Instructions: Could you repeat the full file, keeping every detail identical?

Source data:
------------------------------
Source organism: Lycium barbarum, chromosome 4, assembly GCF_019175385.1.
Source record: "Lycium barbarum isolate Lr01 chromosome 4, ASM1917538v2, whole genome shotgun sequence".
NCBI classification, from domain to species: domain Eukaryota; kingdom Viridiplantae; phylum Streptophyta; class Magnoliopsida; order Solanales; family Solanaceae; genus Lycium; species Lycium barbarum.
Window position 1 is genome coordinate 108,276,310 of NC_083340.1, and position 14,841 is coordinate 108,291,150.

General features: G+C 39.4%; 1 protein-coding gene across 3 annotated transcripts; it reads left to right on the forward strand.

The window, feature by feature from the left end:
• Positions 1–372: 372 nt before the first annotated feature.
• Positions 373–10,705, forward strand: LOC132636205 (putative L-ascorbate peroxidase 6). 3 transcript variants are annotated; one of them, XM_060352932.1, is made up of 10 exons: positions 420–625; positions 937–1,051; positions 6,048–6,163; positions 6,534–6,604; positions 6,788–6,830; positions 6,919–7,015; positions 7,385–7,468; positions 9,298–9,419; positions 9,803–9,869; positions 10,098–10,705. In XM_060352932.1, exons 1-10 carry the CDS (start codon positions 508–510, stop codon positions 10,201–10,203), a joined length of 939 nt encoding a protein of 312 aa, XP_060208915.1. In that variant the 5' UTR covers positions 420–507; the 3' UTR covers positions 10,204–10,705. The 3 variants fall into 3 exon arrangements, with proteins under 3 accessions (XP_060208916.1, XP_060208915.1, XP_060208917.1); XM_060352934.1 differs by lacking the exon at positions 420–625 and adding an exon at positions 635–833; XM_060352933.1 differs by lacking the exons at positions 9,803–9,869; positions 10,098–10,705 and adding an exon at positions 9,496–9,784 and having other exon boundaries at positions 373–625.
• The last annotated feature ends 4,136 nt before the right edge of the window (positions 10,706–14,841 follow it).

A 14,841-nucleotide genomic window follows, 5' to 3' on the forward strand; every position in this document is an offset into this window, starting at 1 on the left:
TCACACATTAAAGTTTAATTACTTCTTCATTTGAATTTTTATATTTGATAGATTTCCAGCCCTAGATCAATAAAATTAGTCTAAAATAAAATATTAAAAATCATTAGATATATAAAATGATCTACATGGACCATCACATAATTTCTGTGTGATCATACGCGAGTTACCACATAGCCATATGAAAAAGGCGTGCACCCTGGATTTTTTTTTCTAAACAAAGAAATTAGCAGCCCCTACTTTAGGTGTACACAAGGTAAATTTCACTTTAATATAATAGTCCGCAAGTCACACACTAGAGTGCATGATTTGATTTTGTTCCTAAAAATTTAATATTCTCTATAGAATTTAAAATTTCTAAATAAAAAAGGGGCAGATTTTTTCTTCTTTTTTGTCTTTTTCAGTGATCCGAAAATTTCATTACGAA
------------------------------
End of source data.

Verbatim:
Source organism: Lycium barbarum, chromosome 4, assembly GCF_019175385.1.
Source record: "Lycium barbarum isolate Lr01 chromosome 4, ASM1917538v2, whole genome shotgun sequence".
NCBI classification, from domain to species: domain Eukaryota; kingdom Viridiplantae; phylum Streptophyta; class Magnoliopsida; order Solanales; family Solanaceae; genus Lycium; species Lycium barbarum.
Window position 1 is genome coordinate 108,276,310 of NC_083340.1, and position 14,841 is coordinate 108,291,150.

General features: G+C 39.4%; 1 protein-coding gene across 3 annotated transcripts; it reads left to right on the forward strand.

The window, feature by feature from the left end:
• Positions 1–372: 372 nt before the first annotated feature.
• Positions 373–10,705, forward strand: LOC132636205 (putative L-ascorbate peroxidase 6). 3 transcript variants are annotated; one of them, XM_060352932.1, is made up of 10 exons: positions 420–625; positions 937–1,051; positions 6,048–6,163; positions 6,534–6,604; positions 6,788–6,830; positions 6,919–7,015; positions 7,385–7,468; positions 9,298–9,419; positions 9,803–9,869; positions 10,098–10,705. In XM_060352932.1, exons 1-10 carry the CDS (start codon positions 508–510, stop codon positions 10,201–10,203), a joined length of 939 nt encoding a protein of 312 aa, XP_060208915.1. In that variant the 5' UTR covers positions 420–507; the 3' UTR covers positions 10,204–10,705. The 3 variants fall into 3 exon arrangements, with proteins under 3 accessions (XP_060208916.1, XP_060208915.1, XP_060208917.1); XM_060352934.1 differs by lacking the exon at positions 420–625 and adding an exon at positions 635–833; XM_060352933.1 differs by lacking the exons at positions 9,803–9,869; positions 10,098–10,705 and adding an exon at positions 9,496–9,784 and having other exon boundaries at positions 373–625.
• The last annotated feature ends 4,136 nt before the right edge of the window (positions 10,706–14,841 follow it).

A 14,841-nucleotide genomic window follows, 5' to 3' on the forward strand; every position in this document is an offset into this window, starting at 1 on the left:
TCACACATTAAAGTTTAATTACTTCTTCATTTGAATTTTTATATTTGATAGATTTCCAGCCCTAGATCAATAAAATTAGTCTAAAATAAAATATTAAAAATCATTAGATATATAAAATGATCTACATGGACCATCACATAATTTCTGTGTGATCATACGCGAGTTACCACATAGCCATATGAAAAAGGCGTGCACCCTGGATTTTTTTTTCTAAACAAAGAAATTAGCAGCCCCTACTTTAGGTGTACACAAGGTAAATTTCACTTTAATATAATAGTCCGCAAGTCACACACTAGAGTGCATGATTTGATTTTGTTCCTAAAAATTTAATATTCTCTATAGAATTTAAAATTTCTAAATAAAAAAGGGGCAGATTTTTTCTTCTTTTTTGTCTTTTTCAGTGATCCGAAAATTTCATTACGAA